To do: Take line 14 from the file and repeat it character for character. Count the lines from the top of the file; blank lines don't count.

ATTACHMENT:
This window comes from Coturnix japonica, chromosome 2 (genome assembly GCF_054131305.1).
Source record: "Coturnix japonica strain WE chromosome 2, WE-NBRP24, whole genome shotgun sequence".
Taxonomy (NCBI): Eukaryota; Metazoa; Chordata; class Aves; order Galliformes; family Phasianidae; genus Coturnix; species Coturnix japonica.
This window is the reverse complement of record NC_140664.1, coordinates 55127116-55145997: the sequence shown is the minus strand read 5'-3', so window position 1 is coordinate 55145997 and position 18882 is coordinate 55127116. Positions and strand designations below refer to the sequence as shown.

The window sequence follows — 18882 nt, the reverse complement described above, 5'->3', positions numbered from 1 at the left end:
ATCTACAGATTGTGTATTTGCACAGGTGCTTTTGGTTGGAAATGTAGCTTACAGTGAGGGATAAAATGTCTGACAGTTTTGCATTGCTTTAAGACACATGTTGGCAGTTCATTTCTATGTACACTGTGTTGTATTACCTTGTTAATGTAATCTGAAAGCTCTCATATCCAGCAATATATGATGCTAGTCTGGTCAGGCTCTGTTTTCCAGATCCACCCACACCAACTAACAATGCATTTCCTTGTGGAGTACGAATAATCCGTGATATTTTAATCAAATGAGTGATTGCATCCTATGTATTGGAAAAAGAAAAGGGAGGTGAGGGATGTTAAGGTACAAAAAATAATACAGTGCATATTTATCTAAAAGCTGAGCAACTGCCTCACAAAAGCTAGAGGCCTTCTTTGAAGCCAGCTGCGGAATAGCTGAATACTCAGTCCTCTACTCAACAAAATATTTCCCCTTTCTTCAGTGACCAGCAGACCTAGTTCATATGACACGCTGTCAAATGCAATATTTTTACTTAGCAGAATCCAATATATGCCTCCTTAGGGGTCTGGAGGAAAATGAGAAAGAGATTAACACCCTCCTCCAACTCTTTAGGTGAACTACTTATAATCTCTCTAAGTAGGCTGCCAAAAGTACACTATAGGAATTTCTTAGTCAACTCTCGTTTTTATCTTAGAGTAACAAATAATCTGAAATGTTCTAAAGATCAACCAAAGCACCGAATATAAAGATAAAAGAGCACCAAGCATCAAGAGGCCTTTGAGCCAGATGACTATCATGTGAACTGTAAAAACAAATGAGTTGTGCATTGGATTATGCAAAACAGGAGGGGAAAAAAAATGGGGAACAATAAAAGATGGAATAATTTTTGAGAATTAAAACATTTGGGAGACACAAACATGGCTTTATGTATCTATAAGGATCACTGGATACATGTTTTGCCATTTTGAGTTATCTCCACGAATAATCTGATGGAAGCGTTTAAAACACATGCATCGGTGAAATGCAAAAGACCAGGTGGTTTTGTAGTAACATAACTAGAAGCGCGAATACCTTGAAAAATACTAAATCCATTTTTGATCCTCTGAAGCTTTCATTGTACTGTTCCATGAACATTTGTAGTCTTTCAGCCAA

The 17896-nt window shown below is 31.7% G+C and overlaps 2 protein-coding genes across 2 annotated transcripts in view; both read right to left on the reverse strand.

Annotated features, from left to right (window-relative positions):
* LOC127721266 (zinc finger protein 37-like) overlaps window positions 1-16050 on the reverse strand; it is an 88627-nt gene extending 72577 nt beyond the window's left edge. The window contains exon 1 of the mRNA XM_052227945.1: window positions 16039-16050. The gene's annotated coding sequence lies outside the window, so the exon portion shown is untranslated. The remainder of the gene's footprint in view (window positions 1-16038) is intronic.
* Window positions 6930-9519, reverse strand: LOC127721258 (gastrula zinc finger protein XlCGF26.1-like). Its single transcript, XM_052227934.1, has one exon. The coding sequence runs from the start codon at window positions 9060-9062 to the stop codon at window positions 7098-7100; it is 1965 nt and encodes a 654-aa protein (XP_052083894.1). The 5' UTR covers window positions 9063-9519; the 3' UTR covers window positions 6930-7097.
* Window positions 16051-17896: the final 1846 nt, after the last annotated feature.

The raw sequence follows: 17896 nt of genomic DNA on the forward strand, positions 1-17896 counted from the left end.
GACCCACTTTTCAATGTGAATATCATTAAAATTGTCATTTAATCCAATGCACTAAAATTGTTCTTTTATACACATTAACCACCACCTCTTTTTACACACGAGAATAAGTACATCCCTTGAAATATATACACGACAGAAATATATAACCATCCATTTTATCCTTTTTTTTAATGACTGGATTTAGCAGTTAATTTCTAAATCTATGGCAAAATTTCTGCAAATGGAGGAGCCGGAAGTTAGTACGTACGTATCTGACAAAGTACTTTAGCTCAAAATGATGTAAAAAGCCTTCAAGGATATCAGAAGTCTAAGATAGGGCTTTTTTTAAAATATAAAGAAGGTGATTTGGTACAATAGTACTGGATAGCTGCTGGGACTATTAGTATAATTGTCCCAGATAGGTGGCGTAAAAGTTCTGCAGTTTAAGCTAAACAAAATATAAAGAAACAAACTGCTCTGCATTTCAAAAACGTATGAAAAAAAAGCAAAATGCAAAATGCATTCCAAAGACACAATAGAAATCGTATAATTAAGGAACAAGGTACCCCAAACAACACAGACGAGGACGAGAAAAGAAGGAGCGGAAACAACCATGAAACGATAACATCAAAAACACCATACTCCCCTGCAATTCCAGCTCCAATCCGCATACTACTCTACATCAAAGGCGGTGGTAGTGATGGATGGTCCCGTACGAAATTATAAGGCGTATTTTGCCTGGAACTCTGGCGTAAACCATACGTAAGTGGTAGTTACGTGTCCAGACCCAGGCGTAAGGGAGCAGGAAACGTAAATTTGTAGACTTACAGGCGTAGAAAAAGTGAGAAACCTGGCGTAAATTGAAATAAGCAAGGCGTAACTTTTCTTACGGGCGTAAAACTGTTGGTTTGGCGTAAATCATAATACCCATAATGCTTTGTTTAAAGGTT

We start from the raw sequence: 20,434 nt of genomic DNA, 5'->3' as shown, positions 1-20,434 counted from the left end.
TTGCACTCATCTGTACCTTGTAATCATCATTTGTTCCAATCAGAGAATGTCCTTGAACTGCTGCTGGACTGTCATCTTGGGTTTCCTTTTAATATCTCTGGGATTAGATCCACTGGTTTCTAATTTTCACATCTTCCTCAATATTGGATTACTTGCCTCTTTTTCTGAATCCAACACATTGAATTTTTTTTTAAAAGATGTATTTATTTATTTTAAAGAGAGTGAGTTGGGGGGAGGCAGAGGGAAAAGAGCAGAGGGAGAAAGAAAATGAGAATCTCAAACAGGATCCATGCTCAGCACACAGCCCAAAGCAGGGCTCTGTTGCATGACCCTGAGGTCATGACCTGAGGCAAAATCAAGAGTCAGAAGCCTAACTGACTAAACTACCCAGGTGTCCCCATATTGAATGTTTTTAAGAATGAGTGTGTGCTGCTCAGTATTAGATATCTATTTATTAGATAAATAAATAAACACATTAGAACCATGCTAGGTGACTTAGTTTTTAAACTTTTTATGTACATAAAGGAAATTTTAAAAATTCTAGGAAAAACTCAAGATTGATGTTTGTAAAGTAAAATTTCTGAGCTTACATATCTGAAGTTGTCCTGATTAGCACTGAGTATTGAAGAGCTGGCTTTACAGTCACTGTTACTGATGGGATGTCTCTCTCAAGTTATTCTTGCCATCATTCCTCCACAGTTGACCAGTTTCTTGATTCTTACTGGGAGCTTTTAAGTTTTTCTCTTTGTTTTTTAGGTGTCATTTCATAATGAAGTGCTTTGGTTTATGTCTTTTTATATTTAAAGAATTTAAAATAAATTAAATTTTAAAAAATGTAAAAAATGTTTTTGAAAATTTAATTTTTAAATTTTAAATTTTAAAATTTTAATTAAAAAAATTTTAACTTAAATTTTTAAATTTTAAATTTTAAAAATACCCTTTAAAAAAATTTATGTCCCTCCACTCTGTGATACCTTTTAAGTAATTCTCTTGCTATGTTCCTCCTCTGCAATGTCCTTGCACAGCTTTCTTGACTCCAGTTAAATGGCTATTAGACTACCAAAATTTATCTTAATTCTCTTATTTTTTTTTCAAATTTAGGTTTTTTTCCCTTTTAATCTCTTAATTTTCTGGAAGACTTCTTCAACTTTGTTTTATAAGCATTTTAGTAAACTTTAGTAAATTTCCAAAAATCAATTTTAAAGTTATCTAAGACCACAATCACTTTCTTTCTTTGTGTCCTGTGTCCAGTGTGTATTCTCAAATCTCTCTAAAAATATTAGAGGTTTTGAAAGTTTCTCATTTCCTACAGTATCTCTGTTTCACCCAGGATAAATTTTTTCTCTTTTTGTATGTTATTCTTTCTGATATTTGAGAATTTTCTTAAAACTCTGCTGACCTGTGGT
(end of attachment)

We start from the raw sequence: 20,434 nt of genomic DNA, 5'->3' as shown, positions 1-20,434 counted from the left end.